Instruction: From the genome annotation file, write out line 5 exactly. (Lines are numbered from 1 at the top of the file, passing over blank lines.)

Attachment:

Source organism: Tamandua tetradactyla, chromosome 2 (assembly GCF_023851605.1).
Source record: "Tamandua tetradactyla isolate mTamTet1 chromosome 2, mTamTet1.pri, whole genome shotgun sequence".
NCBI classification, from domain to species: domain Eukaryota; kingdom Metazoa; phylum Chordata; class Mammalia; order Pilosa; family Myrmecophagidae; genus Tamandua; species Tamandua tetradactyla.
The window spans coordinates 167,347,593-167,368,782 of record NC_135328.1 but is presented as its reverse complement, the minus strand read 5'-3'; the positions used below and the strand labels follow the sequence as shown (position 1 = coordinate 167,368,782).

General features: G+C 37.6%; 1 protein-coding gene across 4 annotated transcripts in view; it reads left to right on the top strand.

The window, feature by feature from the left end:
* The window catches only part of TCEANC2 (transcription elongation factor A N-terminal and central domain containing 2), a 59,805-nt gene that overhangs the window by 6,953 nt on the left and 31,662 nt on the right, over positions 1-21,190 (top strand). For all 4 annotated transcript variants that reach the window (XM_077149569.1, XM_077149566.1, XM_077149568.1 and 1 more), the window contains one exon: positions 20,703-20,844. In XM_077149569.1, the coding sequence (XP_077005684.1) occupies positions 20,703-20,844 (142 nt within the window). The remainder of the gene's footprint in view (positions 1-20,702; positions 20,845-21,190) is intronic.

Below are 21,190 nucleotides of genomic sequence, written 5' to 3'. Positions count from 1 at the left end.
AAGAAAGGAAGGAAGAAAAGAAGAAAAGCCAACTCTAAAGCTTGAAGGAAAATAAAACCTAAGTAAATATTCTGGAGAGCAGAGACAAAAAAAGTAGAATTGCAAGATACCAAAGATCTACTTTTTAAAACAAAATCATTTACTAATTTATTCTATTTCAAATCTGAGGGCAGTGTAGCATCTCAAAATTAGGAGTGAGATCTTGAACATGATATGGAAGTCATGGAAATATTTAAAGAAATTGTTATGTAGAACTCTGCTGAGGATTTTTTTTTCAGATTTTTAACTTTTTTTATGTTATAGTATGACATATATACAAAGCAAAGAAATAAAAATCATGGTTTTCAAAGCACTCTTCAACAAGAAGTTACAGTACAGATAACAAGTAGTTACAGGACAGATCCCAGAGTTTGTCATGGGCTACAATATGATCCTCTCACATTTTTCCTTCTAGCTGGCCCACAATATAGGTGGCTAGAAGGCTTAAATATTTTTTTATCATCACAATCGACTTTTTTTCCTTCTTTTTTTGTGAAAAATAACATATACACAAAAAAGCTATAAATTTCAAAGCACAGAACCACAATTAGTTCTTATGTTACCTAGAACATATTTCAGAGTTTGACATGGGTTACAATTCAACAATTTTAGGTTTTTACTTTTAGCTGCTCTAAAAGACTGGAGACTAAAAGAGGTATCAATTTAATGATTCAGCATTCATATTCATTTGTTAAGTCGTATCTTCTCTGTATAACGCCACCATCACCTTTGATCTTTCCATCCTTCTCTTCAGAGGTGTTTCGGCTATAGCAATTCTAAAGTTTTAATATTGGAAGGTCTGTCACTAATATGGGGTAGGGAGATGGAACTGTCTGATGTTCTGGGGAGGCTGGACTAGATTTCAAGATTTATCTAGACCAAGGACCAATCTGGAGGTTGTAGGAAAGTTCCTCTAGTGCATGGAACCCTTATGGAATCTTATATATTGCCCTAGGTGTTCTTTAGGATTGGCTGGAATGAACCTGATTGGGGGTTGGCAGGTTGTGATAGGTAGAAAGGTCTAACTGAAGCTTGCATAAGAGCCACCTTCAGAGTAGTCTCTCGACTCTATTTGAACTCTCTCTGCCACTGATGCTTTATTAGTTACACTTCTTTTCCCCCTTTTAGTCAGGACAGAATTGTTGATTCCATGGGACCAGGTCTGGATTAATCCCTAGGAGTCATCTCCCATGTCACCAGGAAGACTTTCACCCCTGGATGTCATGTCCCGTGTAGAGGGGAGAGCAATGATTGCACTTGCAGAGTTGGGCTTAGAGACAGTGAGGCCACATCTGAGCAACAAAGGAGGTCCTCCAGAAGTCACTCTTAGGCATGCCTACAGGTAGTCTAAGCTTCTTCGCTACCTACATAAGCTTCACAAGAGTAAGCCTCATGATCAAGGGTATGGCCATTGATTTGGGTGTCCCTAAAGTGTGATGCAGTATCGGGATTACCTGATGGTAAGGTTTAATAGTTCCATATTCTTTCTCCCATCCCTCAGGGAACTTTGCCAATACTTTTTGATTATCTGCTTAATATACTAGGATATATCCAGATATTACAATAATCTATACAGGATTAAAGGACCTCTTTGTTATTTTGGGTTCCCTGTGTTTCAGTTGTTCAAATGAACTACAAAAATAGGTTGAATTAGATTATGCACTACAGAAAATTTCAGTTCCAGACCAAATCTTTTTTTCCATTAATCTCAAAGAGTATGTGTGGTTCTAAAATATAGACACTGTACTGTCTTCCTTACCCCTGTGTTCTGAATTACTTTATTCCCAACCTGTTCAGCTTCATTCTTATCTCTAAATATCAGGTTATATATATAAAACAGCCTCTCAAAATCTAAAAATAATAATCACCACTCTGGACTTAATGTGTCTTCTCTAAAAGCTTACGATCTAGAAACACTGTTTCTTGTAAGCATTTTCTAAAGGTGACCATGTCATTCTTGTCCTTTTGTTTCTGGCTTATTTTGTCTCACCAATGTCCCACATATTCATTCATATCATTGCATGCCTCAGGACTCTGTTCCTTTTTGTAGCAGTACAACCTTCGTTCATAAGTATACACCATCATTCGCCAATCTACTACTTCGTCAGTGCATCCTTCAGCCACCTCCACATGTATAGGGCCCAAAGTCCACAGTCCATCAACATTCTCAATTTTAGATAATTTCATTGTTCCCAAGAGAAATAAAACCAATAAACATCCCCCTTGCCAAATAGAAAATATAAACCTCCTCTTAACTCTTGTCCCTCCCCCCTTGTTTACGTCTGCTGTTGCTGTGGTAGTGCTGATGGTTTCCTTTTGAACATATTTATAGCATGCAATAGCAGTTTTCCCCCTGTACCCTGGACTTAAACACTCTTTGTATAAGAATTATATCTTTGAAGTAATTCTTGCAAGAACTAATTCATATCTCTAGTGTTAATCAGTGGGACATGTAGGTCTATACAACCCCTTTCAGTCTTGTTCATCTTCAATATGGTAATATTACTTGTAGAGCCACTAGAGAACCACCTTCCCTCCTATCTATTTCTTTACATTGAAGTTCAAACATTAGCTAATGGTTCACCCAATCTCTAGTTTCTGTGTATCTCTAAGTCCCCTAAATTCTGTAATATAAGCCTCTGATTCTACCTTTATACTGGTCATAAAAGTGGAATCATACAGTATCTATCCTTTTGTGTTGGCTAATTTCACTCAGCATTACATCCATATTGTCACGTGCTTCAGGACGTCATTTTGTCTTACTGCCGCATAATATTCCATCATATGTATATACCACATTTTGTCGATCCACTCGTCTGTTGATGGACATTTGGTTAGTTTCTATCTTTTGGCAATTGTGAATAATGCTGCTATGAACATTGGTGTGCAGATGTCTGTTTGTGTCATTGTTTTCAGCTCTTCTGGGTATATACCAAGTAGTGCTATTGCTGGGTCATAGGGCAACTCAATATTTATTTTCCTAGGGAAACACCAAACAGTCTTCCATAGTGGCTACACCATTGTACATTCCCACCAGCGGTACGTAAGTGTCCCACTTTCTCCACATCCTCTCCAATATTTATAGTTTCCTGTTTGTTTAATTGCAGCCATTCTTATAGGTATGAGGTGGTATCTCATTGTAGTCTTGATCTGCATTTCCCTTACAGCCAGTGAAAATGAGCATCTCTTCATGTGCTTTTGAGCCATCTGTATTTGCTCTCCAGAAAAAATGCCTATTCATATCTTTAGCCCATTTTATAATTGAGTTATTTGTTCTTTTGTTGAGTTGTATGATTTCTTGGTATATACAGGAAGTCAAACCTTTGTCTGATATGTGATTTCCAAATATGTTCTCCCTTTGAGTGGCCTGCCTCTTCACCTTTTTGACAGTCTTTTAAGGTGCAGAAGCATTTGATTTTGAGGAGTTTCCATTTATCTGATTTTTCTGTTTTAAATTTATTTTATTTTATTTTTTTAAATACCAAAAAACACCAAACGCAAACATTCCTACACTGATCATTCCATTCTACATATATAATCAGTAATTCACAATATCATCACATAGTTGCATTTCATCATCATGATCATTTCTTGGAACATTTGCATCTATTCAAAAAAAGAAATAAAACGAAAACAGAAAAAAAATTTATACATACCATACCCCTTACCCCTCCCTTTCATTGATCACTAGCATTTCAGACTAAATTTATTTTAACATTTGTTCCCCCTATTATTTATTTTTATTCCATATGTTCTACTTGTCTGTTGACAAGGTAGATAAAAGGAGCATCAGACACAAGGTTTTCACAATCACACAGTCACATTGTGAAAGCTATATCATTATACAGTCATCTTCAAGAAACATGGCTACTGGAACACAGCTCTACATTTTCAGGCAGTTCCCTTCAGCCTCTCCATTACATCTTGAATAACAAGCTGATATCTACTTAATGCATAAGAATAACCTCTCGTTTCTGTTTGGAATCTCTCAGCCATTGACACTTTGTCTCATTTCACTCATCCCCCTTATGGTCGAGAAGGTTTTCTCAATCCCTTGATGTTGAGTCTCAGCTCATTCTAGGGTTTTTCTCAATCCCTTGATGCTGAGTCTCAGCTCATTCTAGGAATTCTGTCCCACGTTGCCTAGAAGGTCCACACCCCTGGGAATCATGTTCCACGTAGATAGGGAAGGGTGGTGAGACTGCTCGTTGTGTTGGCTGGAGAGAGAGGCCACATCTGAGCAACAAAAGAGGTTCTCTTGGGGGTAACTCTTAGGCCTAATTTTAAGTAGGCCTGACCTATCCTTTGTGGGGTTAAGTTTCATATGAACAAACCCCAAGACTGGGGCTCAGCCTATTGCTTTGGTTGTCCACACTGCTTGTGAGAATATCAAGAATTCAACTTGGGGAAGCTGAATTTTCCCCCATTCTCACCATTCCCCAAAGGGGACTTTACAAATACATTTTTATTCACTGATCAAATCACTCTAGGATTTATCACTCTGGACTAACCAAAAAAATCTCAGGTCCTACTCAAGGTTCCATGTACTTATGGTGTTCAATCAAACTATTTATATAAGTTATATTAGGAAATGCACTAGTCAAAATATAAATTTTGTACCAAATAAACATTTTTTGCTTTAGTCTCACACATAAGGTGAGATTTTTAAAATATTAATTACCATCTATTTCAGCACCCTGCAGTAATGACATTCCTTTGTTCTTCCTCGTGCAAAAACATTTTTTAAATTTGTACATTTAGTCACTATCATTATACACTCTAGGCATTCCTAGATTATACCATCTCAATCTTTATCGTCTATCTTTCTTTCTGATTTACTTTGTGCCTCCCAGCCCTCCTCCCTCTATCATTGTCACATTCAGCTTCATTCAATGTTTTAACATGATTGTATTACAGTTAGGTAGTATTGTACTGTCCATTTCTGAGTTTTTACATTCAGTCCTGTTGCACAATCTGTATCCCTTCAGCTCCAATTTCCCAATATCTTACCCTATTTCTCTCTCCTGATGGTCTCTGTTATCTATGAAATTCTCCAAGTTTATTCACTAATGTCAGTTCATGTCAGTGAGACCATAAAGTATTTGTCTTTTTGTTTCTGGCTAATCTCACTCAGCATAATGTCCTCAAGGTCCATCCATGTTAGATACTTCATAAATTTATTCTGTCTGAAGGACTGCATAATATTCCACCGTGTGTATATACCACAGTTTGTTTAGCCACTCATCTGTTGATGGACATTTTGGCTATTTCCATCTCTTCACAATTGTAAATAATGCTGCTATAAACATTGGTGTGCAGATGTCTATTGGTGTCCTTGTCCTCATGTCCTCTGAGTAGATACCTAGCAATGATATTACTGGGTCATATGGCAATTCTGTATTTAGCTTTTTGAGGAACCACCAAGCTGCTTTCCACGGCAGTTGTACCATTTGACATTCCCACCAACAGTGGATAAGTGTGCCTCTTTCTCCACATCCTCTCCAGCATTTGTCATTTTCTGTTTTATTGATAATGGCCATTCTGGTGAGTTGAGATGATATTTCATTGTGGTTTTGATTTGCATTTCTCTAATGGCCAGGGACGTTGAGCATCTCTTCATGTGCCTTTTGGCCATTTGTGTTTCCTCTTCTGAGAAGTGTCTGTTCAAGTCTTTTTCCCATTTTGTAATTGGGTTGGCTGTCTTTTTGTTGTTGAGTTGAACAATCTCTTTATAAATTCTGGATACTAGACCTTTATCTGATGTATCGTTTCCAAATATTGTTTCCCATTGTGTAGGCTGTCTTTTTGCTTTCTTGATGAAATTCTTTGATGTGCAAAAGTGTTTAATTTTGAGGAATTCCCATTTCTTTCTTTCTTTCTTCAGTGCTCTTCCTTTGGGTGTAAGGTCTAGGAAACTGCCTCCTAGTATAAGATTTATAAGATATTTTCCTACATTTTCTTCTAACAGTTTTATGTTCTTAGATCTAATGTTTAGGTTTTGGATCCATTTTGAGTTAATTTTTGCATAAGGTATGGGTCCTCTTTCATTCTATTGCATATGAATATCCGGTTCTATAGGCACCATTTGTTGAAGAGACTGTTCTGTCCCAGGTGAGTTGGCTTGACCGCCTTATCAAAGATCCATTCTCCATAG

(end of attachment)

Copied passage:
General features: G+C 37.6%; 1 protein-coding gene across 4 annotated transcripts in view; it reads left to right on the top strand.